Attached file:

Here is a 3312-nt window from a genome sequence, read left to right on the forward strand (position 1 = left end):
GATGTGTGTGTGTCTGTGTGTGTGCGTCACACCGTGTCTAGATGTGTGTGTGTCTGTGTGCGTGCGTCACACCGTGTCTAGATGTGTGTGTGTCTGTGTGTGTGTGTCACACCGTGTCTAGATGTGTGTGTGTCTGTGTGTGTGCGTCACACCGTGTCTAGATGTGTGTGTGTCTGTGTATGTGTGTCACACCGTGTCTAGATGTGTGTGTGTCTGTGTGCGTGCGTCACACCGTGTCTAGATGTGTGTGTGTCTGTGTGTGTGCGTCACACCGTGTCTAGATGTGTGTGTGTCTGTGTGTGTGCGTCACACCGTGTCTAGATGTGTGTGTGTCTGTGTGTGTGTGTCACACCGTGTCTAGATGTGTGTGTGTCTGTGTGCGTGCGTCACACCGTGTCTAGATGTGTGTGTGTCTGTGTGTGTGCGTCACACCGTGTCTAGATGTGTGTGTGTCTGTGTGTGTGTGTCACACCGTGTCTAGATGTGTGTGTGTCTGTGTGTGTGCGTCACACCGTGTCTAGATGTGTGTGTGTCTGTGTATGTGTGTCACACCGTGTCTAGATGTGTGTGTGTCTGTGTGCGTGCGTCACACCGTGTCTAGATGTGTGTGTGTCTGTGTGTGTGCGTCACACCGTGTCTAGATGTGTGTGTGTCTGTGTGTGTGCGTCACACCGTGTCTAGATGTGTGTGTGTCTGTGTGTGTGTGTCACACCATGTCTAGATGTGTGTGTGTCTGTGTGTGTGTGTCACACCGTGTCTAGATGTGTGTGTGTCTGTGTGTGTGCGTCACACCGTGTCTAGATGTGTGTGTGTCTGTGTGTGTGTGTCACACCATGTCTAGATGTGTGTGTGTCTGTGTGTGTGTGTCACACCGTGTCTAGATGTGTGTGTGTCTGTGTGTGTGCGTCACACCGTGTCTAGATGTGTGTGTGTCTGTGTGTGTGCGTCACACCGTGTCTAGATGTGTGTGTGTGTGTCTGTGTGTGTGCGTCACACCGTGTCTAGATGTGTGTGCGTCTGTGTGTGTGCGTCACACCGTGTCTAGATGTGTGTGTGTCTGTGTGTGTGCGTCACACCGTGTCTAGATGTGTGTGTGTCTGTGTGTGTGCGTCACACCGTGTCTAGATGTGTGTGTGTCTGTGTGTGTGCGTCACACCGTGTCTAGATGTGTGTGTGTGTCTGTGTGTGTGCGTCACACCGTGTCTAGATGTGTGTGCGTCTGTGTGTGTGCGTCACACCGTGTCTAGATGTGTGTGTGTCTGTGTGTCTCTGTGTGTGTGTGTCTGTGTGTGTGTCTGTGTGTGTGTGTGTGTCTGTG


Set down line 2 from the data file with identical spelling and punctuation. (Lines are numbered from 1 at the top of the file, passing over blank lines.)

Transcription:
GATGTGTGTGTGTCTGTGTGTGTGCGTCACACCGTGTCTAGATGTGTGTGTGTCTGTGTGCGTGCGTCACACCGTGTCTAGATGTGTGTGTGTCTGTGTGTGTGTGTCACACCGTGTCTAGATGTGTGTGTGTCTGTGTGTGTGCGTCACACCGTGTCTAGATGTGTGTGTGTCTGTGTATGTGTGTCACACCGTGTCTAGATGTGTGTGTGTCTGTGTGCGTGCGTCACACCGTGTCTAGATGTGTGTGTGTCTGTGTGTGTGCGTCACACCGTGTCTAGATGTGTGTGTGTCTGTGTGTGTGCGTCACACCGTGTCTAGATGTGTGTGTGTCTGTGTGTGTGTGTCACACCGTGTCTAGATGTGTGTGTGTCTGTGTGCGTGCGTCACACCGTGTCTAGATGTGTGTGTGTCTGTGTGTGTGCGTCACACCGTGTCTAGATGTGTGTGTGTCTGTGTGTGTGTGTCACACCGTGTCTAGATGTGTGTGTGTCTGTGTGTGTGCGTCACACCGTGTCTAGATGTGTGTGTGTCTGTGTATGTGTGTCACACCGTGTCTAGATGTGTGTGTGTCTGTGTGCGTGCGTCACACCGTGTCTAGATGTGTGTGTGTCTGTGTGTGTGCGTCACACCGTGTCTAGATGTGTGTGTGTCTGTGTGTGTGCGTCACACCGTGTCTAGATGTGTGTGTGTCTGTGTGTGTGTGTCACACCATGTCTAGATGTGTGTGTGTCTGTGTGTGTGTGTCACACCGTGTCTAGATGTGTGTGTGTCTGTGTGTGTGCGTCACACCGTGTCTAGATGTGTGTGTGTCTGTGTGTGTGTGTCACACCATGTCTAGATGTGTGTGTGTCTGTGTGTGTGTGTCACACCGTGTCTAGATGTGTGTGTGTCTGTGTGTGTGCGTCACACCGTGTCTAGATGTGTGTGTGTCTGTGTGTGTGCGTCACACCGTGTCTAGATGTGTGTGTGTGTGTCTGTGTGTGTGCGTCACACCGTGTCTAGATGTGTGTGCGTCTGTGTGTGTGCGTCACACCGTGTCTAGATGTGTGTGTGTCTGTGTGTGTGCGTCACACCGTGTCTAGATGTGTGTGTGTCTGTGTGTGTGCGTCACACCGTGTCTAGATGTGTGTGTGTCTGTGTGTGTGCGTCACACCGTGTCTAGATGTGTGTGTGTGTCTGTGTGTGTGCGTCACACCGTGTCTAGATGTGTGTGCGTCTGTGTGTGTGCGTCACACCGTGTCTAGATGTGTGTGTGTCTGTGTGTCTCTGTGTGTGTGTGTCTGTGTGTGTGTCTGTGTGTGTGTGTGTGTCTGTG